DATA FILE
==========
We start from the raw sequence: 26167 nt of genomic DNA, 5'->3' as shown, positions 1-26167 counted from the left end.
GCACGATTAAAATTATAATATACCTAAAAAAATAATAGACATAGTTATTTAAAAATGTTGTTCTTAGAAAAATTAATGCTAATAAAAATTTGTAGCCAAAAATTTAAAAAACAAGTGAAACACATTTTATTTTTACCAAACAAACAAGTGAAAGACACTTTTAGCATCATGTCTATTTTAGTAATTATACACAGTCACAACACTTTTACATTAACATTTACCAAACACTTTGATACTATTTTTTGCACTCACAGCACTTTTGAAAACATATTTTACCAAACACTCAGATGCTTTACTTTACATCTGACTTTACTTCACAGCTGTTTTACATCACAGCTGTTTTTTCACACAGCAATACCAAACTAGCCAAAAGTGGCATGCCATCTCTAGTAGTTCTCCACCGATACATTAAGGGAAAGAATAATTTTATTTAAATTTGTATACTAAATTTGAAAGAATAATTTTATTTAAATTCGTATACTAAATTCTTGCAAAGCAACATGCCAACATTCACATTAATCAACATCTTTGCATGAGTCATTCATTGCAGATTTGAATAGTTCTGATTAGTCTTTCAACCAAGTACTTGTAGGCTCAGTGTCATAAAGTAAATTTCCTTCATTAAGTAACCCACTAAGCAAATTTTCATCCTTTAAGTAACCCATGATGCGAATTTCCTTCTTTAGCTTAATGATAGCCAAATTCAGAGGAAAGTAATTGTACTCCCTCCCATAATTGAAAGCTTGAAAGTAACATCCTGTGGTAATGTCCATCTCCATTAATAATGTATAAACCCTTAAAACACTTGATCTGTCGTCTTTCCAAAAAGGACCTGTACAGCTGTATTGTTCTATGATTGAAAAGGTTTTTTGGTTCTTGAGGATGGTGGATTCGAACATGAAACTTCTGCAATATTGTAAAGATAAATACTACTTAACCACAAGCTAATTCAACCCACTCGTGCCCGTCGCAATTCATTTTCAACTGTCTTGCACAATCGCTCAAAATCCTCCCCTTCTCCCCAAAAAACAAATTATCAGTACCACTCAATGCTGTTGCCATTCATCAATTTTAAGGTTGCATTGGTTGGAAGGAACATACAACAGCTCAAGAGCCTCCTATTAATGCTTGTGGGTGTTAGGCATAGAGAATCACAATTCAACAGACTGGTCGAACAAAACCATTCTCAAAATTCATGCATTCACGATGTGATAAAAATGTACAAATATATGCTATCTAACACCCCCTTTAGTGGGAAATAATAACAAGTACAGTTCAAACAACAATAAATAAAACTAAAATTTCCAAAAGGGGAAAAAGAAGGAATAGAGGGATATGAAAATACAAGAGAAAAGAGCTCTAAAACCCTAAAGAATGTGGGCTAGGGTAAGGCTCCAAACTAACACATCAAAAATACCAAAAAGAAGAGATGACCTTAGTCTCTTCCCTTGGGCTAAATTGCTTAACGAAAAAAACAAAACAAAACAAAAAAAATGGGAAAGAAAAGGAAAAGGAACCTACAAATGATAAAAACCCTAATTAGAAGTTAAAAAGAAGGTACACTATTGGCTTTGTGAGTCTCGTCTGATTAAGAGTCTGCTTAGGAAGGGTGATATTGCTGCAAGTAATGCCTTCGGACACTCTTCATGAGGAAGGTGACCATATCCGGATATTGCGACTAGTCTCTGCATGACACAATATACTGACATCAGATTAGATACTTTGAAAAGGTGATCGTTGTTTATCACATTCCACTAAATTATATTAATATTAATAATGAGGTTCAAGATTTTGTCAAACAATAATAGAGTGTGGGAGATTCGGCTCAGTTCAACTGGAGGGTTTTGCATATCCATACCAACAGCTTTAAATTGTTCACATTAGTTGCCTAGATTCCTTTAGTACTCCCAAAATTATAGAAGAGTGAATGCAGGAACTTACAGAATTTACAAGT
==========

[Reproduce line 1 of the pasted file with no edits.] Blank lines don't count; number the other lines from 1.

We start from the raw sequence: 26167 nt of genomic DNA, 5'->3' as shown, positions 1-26167 counted from the left end.